Previously at the ICA - Films
25 May 2012 – 26 May 2012
Known since the 1980s for his Super-8 films and performances, Luther Price has, in recent years, turned to 16mm, creating new works from discarded prints of old documentaries, instructional films, obscure Hollywood features, and other examples of cinematic detritus. Working in his home in the suburbs of Boston, Massachusetts, he re-edits the footage by hand, effaces the image through scraping, buries the films to rot and gather mold, and adds tumultuous visual patterns using coloured inks and permanent markers. For soundtracks, he frequently employs only the brutal electromechanical noise generated by sprocket holes running through the projector’s audio system, or abrades the optical track to introduce a sonic blur.
The manual ingenuity of his films produces equally complex emotional effects, suggesting chaotic mental states that lie just below the surface of consciousness. Each reel he creates is thereby a unique object, a kind of sculpture, often altered to such an extent that it seems to struggle through the projector, as if playing out the end of film itself. His is a cinema that ecstatically embraces its death drive, so as to achieve maximum potency.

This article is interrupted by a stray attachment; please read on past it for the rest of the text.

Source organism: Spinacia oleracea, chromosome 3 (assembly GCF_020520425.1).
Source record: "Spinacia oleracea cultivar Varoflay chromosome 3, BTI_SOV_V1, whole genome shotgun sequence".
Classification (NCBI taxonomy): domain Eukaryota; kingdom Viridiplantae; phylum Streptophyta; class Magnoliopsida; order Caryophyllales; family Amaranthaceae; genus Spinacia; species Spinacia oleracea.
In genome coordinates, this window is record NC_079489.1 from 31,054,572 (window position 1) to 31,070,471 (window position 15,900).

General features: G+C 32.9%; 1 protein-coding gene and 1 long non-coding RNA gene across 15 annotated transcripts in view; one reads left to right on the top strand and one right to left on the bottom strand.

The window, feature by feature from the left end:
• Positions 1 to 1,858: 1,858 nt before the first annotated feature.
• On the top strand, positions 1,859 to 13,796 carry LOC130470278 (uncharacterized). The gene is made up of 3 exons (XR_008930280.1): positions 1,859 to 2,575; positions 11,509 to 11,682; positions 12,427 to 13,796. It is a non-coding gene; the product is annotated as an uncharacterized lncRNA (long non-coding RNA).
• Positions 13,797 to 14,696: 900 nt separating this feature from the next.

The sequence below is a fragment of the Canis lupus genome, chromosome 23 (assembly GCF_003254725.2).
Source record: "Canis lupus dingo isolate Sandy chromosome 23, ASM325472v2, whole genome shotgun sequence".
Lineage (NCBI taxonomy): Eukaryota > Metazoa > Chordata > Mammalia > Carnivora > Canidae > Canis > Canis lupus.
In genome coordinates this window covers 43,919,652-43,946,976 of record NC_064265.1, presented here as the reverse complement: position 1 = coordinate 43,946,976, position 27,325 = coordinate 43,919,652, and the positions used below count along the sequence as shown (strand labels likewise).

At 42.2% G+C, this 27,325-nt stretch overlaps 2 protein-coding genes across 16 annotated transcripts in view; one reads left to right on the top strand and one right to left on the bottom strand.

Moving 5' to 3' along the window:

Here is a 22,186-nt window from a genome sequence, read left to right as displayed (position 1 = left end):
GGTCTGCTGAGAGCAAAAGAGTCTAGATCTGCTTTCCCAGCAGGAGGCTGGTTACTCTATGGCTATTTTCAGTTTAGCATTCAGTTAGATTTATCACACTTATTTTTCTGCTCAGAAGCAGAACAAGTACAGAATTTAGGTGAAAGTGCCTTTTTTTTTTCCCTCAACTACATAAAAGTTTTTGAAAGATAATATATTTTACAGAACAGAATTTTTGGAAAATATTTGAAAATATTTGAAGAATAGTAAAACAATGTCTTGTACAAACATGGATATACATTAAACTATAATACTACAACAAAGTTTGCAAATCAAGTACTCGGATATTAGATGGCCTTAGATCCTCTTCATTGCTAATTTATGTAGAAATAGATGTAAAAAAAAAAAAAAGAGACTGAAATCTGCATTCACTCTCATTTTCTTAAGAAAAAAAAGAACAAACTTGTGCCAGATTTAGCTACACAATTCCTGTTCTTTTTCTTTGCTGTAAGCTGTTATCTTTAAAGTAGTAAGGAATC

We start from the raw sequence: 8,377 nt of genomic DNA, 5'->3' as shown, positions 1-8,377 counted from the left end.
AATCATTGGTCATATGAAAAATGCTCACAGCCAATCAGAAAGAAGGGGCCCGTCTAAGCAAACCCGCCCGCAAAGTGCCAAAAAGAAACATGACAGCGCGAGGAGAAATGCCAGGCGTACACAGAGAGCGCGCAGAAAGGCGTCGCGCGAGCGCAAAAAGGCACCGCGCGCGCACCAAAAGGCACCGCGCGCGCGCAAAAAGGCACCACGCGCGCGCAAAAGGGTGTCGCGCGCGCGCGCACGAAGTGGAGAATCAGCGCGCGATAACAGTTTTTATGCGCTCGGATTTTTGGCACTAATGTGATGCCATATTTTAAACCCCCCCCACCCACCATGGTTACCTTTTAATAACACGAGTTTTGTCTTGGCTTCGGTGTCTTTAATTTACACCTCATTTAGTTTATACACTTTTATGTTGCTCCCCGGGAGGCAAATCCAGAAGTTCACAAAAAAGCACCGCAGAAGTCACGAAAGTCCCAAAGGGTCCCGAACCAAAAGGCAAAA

Luther Price, Turbulant Blue, 2006, 16mm, colour, sound, 8 min.
Luther Price, Singing Biscotts, 2007, 16mm, colour, sound, 6 min.
Luther Price, Inkblot #1, 2007, 16mm, black-and-white, sound, 6 min.
Luther Price, After the Garden: Dusty Ricket, 2007, 16mm, colour, sound, 7 min.
Luther Price, Inkblot #44: Aqua Woman, 2009-11, 16mm, colour, sound, 5 min.
Luther Price, A Patch of Green, 2004-5, 16mm, black-and-white, sound, 8 min.
Luther Price, The Mongrel Sister, 2007, 16mm, black-and-white, sound, 7 min.
Luther Price, Dipping Sause, 2005, 16mm, black-and-white, sound, 6 min.
Luther Price, Shelly Winters, 2010, 16mm, black-and-white, sound, 8 min.
Approx. running time: 61 min
Followed by curator Q&A on Friday 25
Thomas Beard is a founder and director of Light Industry, a venue for film and electronic art in Brooklyn, New York. In addition to organising screenings and exhibitions for Artists Space, Gladstone Gallery, the Museum of Modern Art, the New Museum, and Tate Modern, he recently co-curated the cinema programme for Greater New York (2010) at MoMA PS1 and the film programme for the 2012 Whitney Biennial.
Ed Halter is a critic and curator living in Brooklyn, New York. He is a founder and director of Light Industry, a venue for film and electronic art, and has organised events at Artists Space, the Flaherty Film Seminar, the Museum of Modern Art, the New Museum, PARTICIPANT INC., and Tate Modern. He has also co-curated the film and video programmes for Greater New York (2010) at MoMA PS1 and the 2012 Whitney Biennial. His writing has appeared in Artforum, The Believer, Little Joe, frieze, Mousse, the Village Voice and elsewhere.